16 years. It’s been a whole person-who-can-drive since I had my spinal cord injury. Sometimes it feels like yesterday, sometimes the memories of before my injury seem so much more distant. But every year as February 18th approaches it allows me time to reflect on my life in a way that I don’t do at any other time.

I think back to being in rehab and the random memories and hardships come right back to me. In the first weeks after my accident, my blood pressure would drop any time I sat up, so I had this wheelchair that had a back that could recline. I’d sit up in the chair for a few minutes and then have to lay flat. I remember celebrating the day when I could stay in my wheelchair all day and not have to lay down. I remember the first shower I took after my accident. It was after I arrived at Craig Hospital in Colorado which is a rehab that specializes in spinal cord injuries (SCI). They had a stretcher that was waterproof that I could shower in laying down since I couldn’t yet sit up for long periods (which included the length of a shower). The feeling of getting clean and fully showered for the first time in almost 3 weeks was incredible. And I can still taste the medicine that I called “Elmer’s glue” that I needed to take to get my digestive system moving again. Taking that felt like torture!

But beyond reminiscing about my accident and the time right after, each year on February 18th I want to do something to mark the day. I would say ‘celebrate’ but that doesn’t even fully capture how I feel about the anniversary. It’s a day to reflect on what I’ve done since my injury, to remember some of the amazing experiences I’ve had. But it’s also a time to remember how far I’ve come.

My proudest moments over the last 16 years largely have nothing to do with my SCI. I’m proud of myself for being brave enough to go to graduate school and become a nurse practitioner. I’m proud of and grateful for my two wonderful and healthy daughters. I’m proud of the organization we have built in the KBF and the number of lives we have been able to touch. But most of all, I’m proud that I haven’t let my spinal cord injury dictate my life.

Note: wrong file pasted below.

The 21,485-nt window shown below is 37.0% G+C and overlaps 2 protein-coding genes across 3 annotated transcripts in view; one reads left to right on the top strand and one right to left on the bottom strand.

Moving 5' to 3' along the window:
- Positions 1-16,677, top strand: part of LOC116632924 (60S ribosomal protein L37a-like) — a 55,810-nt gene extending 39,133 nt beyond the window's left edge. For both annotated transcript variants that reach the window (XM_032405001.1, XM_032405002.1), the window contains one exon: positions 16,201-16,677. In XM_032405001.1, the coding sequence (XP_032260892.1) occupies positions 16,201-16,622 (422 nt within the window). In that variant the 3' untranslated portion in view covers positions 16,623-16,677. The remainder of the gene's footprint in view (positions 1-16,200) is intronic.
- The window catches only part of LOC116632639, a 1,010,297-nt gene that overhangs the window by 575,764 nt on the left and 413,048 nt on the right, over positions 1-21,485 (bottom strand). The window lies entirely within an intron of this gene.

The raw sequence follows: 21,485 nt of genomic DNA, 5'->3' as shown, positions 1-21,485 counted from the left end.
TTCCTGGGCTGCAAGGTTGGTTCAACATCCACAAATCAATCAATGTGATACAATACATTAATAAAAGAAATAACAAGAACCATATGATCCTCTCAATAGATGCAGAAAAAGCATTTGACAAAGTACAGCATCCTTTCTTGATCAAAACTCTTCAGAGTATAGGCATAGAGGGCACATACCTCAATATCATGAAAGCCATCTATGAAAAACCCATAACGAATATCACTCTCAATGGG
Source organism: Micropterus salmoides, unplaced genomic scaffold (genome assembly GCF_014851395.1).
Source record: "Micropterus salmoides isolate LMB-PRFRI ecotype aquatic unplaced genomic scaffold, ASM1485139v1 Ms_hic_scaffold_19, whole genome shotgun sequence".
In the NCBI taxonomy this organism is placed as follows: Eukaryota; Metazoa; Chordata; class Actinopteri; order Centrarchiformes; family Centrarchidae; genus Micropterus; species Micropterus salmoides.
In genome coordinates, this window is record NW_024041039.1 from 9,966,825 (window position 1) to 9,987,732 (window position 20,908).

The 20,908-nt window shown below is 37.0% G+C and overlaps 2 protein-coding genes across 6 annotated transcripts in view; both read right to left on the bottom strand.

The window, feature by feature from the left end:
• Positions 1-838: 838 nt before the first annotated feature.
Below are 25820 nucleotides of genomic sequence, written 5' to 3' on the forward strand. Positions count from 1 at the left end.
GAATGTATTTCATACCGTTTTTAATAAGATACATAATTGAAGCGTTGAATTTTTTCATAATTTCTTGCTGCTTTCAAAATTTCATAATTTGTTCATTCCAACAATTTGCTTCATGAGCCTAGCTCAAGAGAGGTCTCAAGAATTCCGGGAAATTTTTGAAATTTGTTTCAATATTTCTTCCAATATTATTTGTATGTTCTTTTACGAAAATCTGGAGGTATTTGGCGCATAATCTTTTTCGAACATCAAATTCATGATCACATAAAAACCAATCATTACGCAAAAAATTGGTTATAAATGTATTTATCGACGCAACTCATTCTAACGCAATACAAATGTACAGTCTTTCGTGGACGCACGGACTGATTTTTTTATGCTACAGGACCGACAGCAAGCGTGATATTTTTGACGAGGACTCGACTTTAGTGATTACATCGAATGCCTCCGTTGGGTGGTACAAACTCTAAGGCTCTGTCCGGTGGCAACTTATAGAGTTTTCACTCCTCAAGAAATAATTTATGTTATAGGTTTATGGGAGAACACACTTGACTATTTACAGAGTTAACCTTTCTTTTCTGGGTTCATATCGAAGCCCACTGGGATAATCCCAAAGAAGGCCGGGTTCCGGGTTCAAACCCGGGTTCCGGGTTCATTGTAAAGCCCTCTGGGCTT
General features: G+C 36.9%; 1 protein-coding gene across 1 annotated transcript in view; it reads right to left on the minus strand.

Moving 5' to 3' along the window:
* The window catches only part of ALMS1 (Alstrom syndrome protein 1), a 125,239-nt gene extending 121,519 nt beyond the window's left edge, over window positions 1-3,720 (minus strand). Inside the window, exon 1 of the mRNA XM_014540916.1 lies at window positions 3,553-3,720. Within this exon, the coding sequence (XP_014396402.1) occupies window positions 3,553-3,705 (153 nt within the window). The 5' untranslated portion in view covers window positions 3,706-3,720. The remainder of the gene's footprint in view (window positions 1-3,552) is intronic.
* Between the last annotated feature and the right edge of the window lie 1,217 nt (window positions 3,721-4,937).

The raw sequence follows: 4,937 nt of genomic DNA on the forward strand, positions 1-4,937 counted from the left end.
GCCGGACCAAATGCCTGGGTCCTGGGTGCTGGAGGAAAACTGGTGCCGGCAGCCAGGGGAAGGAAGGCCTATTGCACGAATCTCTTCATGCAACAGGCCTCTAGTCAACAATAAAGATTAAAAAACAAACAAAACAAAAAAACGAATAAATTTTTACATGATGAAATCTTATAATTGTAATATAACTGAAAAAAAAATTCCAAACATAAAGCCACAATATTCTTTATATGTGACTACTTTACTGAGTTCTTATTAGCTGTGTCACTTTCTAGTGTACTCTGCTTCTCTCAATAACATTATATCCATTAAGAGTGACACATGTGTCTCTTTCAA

The best example of this for me is skiing. I loved to ski before I got hurt. If I had never gotten hurt, I would have raced for two more years at Middlebury until I graduated, and then continued to ski on the weekends with family and friends whenever I was able to. After my SCI, I had to completely relearn how to ski. Of all of the things I had to learn and figure out after my injury, learning to ski was by far the hardest. It took me years to be comfortable on anything steeper than the bunny hill and even now I don’t feel totally comfortable in bad conditions (really icy, etc.). But I loved the sport of skiing as well as the culture of skiing so much, that I was determined to figure it out.

This year, and most years, on February 18th I spent the day skiing with my family. The sport that led to my accident is still the sport that I have the most love for and have the most fun doing. We talked about the day I got hurt a little bit, and reminisced about the crashes we took while I learned to ski, and in the quiet moments I thought about my accomplishments over the last 16 years. But above all, it will always be a day that I just want to have fun. Go out, rip some turns, laugh with my family, and feel the love for this one precious life that I have.